An alliance of watchdog groups jointly rebuked the International Olympic Committee this week over vague language used to outline human rights standards in the 2024 Olympic host city contract. The criticism was made public amid the IOC’s attempts to reassure the international community that past instances of human rights violations by host nations would not be repeated.

Member organizations of the Sports and Rights Alliance, including Amnesty International, Transparency International Germany and the International Trade Union Confederation, highlighted several examples of mistreatment, including China’s crackdown on journalists and human rights advocates at the 2008 Summer Olympics in Beijing, Russia’s passage of an anti-gay law before the 2014 Winter Olympics in Sochi, and instances of forced evictions in Rio de Janeiro ahead of the 2016 Summer Games. These occurrences provided evidence that Olympic events “can and do lead to human rights abuses,” Amnesty International Netherlands director Eduard Nazarski said in a statement.

“The IOC knows this, which makes the omission of explicit references to human rights from the new host city contract even more astonishing,” Nazarski said. “It is essential that the IOC wakes up to the human rights impact of its events, and lives up to the expectations created around Agenda 2020. The Olympic charter states that sport is a human right, but when the staging of Olympic events falls short on protecting human rights, the claim rings increasingly hollow.”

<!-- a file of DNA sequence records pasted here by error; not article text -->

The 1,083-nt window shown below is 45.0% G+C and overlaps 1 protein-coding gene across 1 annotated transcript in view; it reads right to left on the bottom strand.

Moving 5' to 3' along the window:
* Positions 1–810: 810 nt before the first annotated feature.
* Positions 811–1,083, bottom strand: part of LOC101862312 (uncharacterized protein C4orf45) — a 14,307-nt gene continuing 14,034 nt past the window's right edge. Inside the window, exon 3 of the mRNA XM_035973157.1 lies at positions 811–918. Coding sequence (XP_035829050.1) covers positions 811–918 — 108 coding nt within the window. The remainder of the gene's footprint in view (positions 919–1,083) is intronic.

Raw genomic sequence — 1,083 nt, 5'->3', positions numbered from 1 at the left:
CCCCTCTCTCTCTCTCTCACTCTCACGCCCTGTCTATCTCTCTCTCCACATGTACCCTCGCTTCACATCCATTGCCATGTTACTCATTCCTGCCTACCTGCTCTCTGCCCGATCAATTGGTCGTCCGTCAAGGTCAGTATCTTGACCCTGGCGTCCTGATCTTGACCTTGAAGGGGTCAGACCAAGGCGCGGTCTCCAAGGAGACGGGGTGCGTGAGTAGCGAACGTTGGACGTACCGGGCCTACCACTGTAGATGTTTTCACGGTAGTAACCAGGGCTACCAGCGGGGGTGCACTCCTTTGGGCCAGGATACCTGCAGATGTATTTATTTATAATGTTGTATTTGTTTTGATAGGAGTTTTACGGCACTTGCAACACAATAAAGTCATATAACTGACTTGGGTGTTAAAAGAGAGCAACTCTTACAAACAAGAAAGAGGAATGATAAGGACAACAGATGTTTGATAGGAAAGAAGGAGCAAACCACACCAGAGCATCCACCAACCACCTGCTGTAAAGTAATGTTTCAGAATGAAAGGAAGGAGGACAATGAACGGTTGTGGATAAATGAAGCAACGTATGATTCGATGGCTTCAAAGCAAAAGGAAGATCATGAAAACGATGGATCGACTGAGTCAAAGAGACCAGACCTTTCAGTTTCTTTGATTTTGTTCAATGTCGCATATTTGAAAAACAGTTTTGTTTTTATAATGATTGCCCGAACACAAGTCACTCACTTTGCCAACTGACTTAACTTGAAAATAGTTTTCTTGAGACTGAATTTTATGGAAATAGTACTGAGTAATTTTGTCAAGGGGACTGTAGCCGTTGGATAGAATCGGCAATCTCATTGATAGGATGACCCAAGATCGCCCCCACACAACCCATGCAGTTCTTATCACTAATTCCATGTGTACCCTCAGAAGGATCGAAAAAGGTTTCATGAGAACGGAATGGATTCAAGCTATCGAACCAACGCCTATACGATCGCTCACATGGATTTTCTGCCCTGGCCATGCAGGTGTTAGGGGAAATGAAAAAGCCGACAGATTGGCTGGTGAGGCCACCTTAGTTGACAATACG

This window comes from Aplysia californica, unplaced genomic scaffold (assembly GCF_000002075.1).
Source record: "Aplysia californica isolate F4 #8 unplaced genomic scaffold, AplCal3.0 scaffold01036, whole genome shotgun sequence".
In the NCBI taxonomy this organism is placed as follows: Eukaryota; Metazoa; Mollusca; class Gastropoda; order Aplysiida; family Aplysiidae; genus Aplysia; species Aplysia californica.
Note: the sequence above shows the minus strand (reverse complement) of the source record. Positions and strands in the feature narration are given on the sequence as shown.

Critics have grown increasingly concerned in recent years as the IOC has awarded hosting rights to autocratic regimes with questionable human rights records, while democratic nations balk at the costs. Russia and China each spent about $40 billion to host the games. When determining the host city for the 2022 Winter Olympics, the IOC was forced to choose between bids from China and Kazakhstan – each of which has poor human rights record – when other cities dropped out of the running.

Earlier this month, the IOC published the host city contract for the 2024 Summer Games, marking the first time the document was released so far in advance of the event. The host city contract and other documents were published under guidelines established by Olympic Agenda 2020, a series of reforms aimed at increased transparency related to the IOC’s selection process and explicit human rights protections.

Host cities must now agree to baseline standards for human rights violations as outlined in the Olympic charter, including the “prohibition of any form of discrimination with regard to a country or a person on grounds of race, colour, sex, sexual orientation, language, religion, political or other opinion, national or social origin, property, birth or other status -- as well as the development of the Olympic Movement,” according to the host city contract.

However, the document provides little in the way of specific restrictions on what a government can and cannot do while hosting the Olympics. Without “explicit references” to human rights standards and mechanisms to guard against corruption and labor rights violations, the contract falls short, watchdog groups argue.

The IOC addressed concerns about its host city contract Thursday.

“We were surprised by these comments since the changes to the host city contract were publicly welcomed by member groups of this alliance at the time,” IOC spokesman Mark Adams said in a statement to the Associated Press, adding the host city contract “explicitly references all three areas highlighted by the Sport and Rights Alliance: LGBT rights, workers’ rights and free reporting in the context of the Olympic Games.”

The IOC identified five cities – Los Angeles; Paris; Rome; Budapest, Hungary; and Hamburg, Germany – as potential sites for the 2024 Summer Olympics. A final decision won’t be made until September 2017.